The over and underestimation of AI and law
General counsel from KPMG, WeWork, MasterCard and elsewhere were asked what they think of AI. Some very interesting — and opposing — views come to light.
In the introduction to a recent report by Bird & Bird and LWI titled AI and the new wave of legal services, the author states what ROSS Intelligence and others have known for a long time: “In the provision of legal services, arguably the most significant emerging technology is artificial intelligence (AI), not least because of the benefits that it promises to deliver in cost and efficiency for law firms, alternative service providers and their clients.”
For this report, 15 general counsels (GCs) were interviewed about their current and potential use of technology, what they think of AI, the opportunities and challenges it presents, and how AI “may ultimately shape their expectations of the law firms they instruct.” With insight from GCs at KPMG, WeWork, PwC, MasterCard and MetLife, among others, here’s a look at what they said.
There are three main points that are unsurprising. One is that the majority — if not all — the GCs believe there is an AI revolution underway; two, GCs are more likely to embrace technology if they are pretty darn certain it will make their lives easier and more efficient; and three, the adoption of technology in general is inconsistent not only across countries, but across organizations, as well.
In the US, for example, three GCs interviewed were the most upbeat about AI’s potential and its importance, according to the report’s author. Ricardo Anzaldua, Special Counsel to the CEO at MetLife, says: “It’s very, very exciting. To think that the repetitive activity, the activity that really amounts to looking things up and incorporating them into a contract or a brief, all of the things that are really not creative human thinking will be done by machines, is a very exciting prospect.”
Martin Felli, Chief Legal Officer/Chief Compliance Officer, at JDA Software, believes that “We’re still a long way from AI truly taking over the substantive elements of what the legal team does. But we believe that AI will complement, and will be extremely important in helping us maintain lower cost of the legal service, while providing higher value service to the customer by taking commoditised work off the table… We think it has a place, and will have a longlasting and ever-increasing place, in legal departments.”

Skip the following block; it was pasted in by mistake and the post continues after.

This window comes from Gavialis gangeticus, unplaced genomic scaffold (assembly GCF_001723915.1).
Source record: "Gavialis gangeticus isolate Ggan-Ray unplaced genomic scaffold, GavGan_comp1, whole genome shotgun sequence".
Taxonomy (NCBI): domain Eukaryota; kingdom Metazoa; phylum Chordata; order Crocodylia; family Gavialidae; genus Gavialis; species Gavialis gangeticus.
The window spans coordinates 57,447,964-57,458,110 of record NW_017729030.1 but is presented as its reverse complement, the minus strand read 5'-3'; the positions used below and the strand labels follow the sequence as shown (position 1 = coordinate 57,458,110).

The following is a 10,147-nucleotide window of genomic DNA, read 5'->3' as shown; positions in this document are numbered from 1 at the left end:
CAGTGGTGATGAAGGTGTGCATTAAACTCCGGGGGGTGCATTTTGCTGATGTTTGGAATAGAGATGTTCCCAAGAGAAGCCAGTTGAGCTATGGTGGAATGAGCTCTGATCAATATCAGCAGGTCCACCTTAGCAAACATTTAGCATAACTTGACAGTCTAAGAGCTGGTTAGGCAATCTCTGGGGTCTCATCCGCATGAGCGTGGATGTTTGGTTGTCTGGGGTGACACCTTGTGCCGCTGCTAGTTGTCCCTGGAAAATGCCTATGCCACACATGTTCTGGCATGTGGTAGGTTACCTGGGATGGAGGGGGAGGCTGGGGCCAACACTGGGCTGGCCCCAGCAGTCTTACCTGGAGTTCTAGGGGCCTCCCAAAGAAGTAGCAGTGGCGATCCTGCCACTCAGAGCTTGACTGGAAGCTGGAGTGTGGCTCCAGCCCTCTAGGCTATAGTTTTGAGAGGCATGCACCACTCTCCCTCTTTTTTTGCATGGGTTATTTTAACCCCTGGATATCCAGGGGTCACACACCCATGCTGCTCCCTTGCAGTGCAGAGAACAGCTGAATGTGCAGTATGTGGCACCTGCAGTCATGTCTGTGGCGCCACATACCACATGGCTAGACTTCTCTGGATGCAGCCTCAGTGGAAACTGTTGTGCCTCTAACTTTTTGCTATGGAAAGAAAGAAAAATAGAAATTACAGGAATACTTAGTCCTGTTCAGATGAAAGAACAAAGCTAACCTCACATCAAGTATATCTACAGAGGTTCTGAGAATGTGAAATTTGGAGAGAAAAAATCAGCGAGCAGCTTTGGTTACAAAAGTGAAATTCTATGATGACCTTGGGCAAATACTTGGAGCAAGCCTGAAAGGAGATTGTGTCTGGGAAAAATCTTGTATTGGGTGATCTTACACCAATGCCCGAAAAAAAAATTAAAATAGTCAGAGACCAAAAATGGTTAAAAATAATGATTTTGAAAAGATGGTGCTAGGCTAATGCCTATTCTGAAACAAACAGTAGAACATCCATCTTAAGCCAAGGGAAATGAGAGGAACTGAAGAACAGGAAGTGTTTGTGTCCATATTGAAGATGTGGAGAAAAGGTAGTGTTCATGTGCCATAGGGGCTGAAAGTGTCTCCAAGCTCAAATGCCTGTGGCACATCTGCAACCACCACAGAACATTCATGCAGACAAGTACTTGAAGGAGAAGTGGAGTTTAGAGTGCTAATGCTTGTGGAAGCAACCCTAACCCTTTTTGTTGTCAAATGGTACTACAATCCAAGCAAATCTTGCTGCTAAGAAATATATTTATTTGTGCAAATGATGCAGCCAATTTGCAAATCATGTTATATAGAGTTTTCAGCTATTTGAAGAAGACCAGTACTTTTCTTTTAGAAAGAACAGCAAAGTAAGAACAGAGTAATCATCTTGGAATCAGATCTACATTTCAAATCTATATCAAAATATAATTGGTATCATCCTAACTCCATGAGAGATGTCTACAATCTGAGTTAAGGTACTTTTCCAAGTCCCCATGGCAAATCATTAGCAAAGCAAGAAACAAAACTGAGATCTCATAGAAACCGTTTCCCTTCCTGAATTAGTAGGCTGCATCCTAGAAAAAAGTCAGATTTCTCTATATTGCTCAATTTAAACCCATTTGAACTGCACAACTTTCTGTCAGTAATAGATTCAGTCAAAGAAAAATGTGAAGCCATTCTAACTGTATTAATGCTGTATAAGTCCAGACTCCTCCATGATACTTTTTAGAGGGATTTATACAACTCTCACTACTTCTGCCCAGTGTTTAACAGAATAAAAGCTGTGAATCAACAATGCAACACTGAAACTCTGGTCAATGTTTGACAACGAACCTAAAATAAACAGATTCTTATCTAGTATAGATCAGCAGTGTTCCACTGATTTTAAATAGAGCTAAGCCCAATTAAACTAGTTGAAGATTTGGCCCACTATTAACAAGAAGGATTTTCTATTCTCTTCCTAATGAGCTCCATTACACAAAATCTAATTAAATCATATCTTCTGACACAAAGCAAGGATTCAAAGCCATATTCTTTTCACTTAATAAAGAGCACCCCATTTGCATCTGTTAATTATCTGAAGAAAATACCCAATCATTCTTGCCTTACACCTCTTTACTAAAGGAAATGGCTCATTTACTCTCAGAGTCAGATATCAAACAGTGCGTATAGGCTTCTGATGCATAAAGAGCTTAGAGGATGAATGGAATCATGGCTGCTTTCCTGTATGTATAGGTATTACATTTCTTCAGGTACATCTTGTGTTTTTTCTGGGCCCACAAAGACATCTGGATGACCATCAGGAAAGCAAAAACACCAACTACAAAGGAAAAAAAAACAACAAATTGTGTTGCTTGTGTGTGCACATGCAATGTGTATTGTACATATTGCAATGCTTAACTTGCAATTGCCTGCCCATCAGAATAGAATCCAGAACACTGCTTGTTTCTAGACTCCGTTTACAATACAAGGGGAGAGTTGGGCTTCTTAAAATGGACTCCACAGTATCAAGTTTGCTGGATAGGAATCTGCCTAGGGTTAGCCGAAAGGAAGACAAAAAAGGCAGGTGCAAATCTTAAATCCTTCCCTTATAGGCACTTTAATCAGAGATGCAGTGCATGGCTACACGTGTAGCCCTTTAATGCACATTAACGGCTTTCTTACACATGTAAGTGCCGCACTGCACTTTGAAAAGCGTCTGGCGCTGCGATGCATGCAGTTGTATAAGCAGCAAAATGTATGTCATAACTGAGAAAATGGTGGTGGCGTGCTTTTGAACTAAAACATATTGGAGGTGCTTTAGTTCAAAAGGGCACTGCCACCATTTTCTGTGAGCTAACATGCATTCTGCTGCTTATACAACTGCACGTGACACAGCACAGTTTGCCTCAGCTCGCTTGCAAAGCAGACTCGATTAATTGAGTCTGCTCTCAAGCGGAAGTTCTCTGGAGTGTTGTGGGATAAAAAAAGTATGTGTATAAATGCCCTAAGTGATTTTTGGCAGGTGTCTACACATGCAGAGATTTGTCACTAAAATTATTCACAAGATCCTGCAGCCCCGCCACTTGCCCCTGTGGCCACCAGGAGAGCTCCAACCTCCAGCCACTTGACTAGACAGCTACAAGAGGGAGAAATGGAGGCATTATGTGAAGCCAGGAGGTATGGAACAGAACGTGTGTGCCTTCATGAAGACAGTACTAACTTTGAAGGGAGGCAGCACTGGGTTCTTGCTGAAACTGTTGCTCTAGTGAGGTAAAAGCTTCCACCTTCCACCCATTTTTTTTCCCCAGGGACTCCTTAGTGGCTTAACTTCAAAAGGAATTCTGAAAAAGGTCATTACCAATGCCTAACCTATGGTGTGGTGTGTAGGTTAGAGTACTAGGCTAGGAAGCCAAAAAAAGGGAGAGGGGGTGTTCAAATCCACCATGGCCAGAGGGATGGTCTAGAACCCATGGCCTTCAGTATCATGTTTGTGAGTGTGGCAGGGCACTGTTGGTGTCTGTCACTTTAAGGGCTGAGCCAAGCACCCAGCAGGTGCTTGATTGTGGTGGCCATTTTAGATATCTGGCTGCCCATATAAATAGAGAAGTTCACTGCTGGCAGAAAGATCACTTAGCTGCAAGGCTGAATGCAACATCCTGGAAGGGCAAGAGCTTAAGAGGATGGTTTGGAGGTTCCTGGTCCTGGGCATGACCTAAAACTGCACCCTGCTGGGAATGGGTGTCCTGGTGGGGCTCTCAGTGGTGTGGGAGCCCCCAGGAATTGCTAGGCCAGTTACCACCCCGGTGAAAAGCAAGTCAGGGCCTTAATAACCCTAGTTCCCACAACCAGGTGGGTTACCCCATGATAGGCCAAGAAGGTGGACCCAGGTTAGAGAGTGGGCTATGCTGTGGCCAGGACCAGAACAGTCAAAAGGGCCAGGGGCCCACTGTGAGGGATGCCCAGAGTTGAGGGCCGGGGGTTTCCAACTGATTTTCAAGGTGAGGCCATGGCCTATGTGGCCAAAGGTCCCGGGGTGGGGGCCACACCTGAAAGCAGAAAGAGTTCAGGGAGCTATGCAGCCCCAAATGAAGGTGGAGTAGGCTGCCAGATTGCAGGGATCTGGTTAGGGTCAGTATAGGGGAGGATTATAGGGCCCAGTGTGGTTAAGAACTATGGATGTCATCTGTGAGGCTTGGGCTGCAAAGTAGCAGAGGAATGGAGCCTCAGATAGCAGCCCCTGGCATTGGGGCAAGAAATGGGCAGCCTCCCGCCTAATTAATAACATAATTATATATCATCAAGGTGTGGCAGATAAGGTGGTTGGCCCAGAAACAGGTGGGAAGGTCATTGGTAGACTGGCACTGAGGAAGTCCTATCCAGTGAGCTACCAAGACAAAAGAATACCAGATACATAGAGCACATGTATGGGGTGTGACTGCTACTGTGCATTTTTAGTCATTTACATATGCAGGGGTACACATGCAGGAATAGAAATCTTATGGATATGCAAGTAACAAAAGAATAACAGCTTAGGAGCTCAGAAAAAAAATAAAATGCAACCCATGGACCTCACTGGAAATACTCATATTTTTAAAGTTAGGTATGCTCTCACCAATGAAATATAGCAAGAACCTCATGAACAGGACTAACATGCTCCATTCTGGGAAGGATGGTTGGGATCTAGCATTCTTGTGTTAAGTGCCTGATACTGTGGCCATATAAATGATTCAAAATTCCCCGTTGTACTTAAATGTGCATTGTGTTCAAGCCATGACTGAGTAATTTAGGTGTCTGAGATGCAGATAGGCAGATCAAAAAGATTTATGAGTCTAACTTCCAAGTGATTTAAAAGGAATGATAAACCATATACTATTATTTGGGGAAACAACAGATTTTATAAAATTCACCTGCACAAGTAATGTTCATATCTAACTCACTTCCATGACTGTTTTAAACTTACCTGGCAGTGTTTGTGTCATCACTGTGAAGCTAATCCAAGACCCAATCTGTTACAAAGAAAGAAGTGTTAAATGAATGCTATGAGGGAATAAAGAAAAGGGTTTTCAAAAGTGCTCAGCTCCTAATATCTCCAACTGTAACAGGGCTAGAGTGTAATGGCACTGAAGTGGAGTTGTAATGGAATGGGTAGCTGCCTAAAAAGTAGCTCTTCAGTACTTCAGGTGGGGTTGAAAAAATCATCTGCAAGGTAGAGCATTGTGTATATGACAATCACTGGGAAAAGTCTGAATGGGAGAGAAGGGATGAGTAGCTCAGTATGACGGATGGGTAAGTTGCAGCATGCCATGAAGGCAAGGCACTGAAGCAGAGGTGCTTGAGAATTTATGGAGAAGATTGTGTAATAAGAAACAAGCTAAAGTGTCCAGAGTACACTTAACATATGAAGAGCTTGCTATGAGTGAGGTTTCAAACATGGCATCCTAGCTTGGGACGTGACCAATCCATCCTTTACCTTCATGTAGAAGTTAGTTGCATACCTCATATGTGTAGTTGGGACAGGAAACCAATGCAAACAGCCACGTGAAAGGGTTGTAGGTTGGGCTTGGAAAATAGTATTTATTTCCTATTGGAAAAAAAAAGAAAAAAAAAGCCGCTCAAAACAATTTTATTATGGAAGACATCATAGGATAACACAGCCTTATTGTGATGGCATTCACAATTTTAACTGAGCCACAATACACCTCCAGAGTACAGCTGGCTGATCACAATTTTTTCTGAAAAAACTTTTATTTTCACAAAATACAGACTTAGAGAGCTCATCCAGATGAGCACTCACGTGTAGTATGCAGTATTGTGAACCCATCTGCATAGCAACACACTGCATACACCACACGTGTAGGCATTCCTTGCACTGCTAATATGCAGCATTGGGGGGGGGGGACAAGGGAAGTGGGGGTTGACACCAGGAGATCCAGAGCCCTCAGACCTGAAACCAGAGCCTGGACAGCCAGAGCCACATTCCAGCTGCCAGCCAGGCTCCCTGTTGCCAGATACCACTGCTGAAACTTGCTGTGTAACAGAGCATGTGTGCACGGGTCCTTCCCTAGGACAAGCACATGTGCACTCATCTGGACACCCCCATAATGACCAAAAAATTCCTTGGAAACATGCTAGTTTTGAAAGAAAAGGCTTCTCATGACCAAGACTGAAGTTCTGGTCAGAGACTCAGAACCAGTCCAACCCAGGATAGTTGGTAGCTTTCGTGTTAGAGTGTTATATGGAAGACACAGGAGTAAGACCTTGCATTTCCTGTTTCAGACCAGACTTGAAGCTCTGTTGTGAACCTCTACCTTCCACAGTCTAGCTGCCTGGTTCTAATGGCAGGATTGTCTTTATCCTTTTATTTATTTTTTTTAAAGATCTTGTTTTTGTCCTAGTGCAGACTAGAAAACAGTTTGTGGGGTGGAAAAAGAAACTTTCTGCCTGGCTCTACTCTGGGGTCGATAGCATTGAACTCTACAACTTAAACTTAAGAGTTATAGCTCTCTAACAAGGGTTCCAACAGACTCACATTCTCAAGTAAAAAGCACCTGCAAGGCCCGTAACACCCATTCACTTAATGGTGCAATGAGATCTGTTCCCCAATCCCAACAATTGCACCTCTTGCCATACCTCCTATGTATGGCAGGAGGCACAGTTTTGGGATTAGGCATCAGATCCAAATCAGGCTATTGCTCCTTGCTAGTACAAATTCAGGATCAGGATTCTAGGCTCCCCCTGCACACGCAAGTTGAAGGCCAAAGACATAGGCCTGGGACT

And yet, at the same time, there is Wai Zee, General Counsel of WeWork Asia who says they see a lot of vendors, but so far, the results have been less than stellar. And the GC of Royal Mail just doesn’t see AI “taking away whole swathes of lawyers. It will be very interesting; I wish I had that crystal ball.” Inconsistent indeed!
So if most GCs see the potential of AI and some are adopting AI (albeit some faster than others), just what does the future hold for AI and general counsel? The opinion is divided. Says Metlife’s Anzaldua: “AI will supplant a lot of what we hire law firms to do. In many cases, when we hire an outside law firm, we do so because we don’t have the internal resources to manage the matter. The evolution of AI to enable many repetitive tasks to get completed will really supplant a lot of the second-level activity that we outsource to outside law firms that we’ll be able to do internally.”
And then there is the opposing view. Some, like KPMG’s Jeremy Barton, believe AI will bring law firms and in-house counsel closer together, not farther apart. “I have a vision for some form of collaboration between in-house functions across industries to contribute and build knowledge. What’s going to change is the nature of collaboration with law firms. You could easily envisage getting to a stage where the only law firms you really want to deal with, as in-house counsel or general counsel, are those who share a platform with you, or are prepared to use your platform so that your collaboration is supported by technology that is common between you and the law firm.”
The author concludes the report with this… “those at the heart of developing new legal technology should arguably stop overestimating where AI is today, [while] the lawyers and general counsel most affected by it should also stop underestimating where it will be tomorrow.” Although we would argue only some need to stop overestimating the effects of AI today, we think perhaps the underestimation of AI and law tomorrow is, well, underestimated!
You will find the full report here.